I’ve never actually seen a cat go at a mouse, playing with it until it dies. But I’m pretty sure if I had it wouldn’t look anything like Mousecraft. Tasked with escorting mice across an obstacle course Mousecraft is a puzzle game which mixes elements of Lemmings with a dash of Tetris, and comes out with its own take on the genre.
The setting places you in a laboratory controlled by a mad-scientist cat called Schrödinger, of course, as he conducts experiments on mice. The game plays out on a 2D grid, with the goal of each level being to get all your mice from their wheel to the cheese. The mice move automatically left to right and have limitations on what environmental features they can overcome. You are given Tetris style blocks to place where you wish within the level, the bricks start off in normal flavour but soon expand to include crumbling ones, explosive ones and bouncy jelly ones amongst others. As well as different blocks you’re also faced with evil robotic rats and other environmental dangers.
All of these variations are drip fed to you throughout the game to ensure a nicely balanced difficulty curve. By the end of the game you’ll be juggling many different variables as you try to keep your mice alive, and get that gold ranking on each level. The challenge on this game comes from trying to perfect each level.
Unlike other puzzle games there is little room for error, the levels are so well worked out that the incorrect placement of one brick can result in failure. This is where the rewind button comes into play. At any time you can rewind your moves, effectively resetting the level back to the start. This allows for a great sense of trial and error, and the speed in which you can undo a move means the constant rework never becomes a chore. Soon you’ll have your old grey matter working hard as you try to figure out what your next move ought to be. There is often only one correct solution to a puzzle, and as with all the best in the genre, this becomes blatantly obvious only once you’ve figured it.
As an overall package there is a fair bit on offer here as the game is cross buy, across both home consoles and the Vita, includes a total of 80 levels and also comes with a comprehensive level editor, although you can’t share these. Presentation is also great with chunky graphics lending a degree of humour to proceedings. The music is also well judged, kicking in to a more perilous riff when you chose to release your mice to see if your solution works.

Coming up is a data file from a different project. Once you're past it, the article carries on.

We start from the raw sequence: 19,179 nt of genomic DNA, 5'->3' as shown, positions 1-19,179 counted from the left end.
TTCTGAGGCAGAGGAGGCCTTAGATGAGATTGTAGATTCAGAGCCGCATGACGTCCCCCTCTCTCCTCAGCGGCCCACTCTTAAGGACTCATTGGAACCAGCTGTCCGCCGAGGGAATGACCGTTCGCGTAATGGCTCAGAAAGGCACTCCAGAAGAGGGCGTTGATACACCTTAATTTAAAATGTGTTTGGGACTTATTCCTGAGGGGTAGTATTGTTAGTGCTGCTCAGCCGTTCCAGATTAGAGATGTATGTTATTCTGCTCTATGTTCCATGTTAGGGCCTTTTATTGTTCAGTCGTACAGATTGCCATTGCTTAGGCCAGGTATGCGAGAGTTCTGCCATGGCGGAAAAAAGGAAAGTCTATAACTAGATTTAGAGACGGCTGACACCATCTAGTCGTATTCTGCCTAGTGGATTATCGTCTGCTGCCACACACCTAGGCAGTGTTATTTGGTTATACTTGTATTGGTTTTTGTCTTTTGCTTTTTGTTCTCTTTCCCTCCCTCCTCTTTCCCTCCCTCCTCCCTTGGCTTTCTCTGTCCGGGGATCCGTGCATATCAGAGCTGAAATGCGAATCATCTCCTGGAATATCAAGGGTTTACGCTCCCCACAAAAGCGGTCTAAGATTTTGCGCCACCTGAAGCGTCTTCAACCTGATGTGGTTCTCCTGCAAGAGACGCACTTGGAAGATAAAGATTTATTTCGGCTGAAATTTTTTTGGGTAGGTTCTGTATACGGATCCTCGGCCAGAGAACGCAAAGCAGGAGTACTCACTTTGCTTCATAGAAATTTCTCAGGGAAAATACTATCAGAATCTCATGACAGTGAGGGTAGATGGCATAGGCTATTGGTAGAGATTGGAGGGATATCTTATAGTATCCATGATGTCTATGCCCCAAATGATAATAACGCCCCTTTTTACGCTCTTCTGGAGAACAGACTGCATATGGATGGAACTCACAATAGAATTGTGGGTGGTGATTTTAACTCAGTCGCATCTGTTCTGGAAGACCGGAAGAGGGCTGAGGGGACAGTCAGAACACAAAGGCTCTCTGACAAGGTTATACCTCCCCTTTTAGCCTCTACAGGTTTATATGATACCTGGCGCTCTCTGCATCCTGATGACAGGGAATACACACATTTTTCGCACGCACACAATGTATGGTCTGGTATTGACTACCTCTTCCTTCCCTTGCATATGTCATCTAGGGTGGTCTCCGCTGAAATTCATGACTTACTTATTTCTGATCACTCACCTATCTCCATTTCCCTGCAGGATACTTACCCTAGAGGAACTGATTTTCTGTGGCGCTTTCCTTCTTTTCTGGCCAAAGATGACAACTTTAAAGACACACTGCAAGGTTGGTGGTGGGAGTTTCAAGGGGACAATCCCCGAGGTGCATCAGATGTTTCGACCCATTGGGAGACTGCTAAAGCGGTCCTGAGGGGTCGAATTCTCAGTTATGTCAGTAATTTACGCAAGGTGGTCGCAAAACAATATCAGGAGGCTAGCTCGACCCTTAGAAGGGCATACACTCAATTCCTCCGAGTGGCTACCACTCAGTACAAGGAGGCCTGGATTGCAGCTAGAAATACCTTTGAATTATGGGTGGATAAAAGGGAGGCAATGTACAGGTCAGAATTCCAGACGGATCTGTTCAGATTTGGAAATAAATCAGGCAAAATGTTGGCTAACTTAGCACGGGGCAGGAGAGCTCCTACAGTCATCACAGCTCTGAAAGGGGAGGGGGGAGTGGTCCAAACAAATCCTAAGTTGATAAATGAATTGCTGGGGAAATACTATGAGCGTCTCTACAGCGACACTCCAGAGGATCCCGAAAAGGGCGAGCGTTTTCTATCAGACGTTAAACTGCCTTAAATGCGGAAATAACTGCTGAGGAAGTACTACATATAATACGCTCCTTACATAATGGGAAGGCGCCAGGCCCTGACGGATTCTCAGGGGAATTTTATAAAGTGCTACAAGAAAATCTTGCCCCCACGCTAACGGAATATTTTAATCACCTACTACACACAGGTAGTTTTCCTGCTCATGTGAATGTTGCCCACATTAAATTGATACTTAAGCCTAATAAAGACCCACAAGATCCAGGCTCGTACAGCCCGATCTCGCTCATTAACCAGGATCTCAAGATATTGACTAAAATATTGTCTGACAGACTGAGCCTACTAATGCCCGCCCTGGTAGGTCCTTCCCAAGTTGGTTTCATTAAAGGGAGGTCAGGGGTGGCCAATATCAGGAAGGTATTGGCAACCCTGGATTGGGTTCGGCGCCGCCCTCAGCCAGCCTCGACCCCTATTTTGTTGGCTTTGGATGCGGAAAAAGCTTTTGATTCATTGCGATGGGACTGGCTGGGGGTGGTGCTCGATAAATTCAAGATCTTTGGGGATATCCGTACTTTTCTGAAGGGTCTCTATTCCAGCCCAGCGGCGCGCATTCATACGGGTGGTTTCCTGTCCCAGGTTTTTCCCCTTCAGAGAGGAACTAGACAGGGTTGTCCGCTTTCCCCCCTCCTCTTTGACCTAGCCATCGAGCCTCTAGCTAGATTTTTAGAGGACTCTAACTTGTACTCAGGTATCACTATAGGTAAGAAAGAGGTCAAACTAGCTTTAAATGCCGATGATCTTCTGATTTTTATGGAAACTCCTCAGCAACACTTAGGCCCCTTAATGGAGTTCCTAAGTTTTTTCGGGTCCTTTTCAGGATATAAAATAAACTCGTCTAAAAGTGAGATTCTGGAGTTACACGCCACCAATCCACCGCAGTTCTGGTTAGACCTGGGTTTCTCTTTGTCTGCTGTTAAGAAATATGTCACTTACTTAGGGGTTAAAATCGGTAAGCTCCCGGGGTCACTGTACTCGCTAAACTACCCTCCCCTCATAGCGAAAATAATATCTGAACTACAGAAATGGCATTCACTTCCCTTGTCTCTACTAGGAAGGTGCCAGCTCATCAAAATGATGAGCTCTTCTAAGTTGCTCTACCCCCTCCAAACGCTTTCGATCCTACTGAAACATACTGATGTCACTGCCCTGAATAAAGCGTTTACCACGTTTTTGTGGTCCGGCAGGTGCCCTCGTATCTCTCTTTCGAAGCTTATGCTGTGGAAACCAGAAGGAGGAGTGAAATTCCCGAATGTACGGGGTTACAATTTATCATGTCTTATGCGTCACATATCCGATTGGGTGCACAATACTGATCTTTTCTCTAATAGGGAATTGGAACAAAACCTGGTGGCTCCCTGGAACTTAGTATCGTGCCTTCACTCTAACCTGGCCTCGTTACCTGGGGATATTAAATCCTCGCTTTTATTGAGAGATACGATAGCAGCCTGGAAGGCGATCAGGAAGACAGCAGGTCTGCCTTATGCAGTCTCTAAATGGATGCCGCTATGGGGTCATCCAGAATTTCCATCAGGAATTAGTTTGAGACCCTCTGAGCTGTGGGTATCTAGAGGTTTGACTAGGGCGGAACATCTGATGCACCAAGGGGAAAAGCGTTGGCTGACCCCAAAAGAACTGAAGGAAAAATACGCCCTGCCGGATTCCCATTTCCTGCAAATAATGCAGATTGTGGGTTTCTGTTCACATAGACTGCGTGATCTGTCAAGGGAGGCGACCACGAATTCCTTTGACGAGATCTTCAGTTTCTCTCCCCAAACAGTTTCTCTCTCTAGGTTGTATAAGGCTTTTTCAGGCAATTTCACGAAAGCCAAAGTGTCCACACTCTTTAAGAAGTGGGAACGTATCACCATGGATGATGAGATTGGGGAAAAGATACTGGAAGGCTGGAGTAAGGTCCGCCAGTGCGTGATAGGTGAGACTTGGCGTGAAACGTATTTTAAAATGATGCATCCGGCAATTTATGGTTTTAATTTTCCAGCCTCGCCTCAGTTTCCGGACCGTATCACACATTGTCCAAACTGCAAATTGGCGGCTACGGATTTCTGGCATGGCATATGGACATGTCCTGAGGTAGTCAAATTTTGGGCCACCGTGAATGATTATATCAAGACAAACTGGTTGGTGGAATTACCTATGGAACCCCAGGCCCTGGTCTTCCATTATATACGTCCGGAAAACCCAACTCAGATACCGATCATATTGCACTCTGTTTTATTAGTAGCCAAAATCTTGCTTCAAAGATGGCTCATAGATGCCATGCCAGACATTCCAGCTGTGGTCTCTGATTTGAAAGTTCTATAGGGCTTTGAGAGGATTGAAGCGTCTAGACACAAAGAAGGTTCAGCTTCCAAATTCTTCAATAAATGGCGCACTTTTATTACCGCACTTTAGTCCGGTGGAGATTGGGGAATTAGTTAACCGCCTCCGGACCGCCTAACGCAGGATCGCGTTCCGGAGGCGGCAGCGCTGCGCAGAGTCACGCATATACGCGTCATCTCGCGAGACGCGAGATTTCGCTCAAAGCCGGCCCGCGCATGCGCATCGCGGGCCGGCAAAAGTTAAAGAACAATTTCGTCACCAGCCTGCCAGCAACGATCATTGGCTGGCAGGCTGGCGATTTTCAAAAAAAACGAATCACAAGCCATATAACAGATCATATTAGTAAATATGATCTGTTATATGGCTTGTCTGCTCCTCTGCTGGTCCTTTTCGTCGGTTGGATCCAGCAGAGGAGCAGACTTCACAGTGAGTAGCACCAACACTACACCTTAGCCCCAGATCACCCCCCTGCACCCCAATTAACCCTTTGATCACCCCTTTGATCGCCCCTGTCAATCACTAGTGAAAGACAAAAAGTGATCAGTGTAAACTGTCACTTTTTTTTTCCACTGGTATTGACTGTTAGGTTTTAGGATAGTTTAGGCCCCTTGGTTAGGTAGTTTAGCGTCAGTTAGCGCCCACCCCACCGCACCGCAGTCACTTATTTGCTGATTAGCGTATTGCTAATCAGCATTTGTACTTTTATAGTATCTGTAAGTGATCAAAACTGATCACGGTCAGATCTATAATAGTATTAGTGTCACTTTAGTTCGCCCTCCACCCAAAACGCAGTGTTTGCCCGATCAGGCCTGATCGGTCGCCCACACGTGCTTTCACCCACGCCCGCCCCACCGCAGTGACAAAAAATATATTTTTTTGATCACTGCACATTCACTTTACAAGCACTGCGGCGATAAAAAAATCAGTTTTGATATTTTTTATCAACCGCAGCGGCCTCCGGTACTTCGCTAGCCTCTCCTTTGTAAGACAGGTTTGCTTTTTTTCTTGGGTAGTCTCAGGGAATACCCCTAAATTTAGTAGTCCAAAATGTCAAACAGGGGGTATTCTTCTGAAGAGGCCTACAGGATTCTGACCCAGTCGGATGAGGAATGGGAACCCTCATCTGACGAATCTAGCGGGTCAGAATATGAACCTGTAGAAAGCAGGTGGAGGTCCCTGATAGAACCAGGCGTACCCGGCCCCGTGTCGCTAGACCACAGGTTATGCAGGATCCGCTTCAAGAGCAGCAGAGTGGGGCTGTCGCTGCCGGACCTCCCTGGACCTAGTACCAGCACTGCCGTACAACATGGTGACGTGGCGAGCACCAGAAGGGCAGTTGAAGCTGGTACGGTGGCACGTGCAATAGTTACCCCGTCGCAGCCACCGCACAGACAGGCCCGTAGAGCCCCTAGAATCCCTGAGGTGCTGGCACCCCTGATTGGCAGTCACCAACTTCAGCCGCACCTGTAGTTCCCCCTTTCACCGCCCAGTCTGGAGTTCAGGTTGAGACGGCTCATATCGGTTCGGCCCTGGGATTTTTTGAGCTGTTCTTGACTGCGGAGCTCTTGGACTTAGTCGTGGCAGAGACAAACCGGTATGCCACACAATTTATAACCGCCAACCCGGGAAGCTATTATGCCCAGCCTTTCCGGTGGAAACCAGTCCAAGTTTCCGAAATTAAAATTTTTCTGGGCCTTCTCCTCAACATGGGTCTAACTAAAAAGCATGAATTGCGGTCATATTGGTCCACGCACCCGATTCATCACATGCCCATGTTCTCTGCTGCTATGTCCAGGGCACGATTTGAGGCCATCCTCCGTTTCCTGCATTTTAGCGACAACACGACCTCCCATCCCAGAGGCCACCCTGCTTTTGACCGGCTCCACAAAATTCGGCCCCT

Playing this across both the Vita and the PS4 I would have to say this fits better with the Vita. It’s ideally suited to gaming on the go, allowing you to solve a puzzle on your lunch break then come home and cross save your progress to your home console. The Vita’s screen shines with the colourful graphics and the ability to use the touch screen to move your pieces adds a nice little touch. The larger screen of my TV somehow made the game feel more simplistic, and the character models looked a little rough round the edges.
A puzzle game is judged on its difficulty curve and Mousecraft has this about right. Things start of really easy and ease you into the mechanics behind the game. By the later stages though you will find yourself staring at a stage trying to work out the solution, with no idea where you should even start.
Overall then this is a decent package, a pleasing little puzzler with a nice sense of fun to it. The single solution level set up means that replayability is limited, however the inclusion of the level editor goes some way to mitigating this fact. As a free offering on the instant Game Collection for July this is a real gem and highlights the diverse range of games on offer.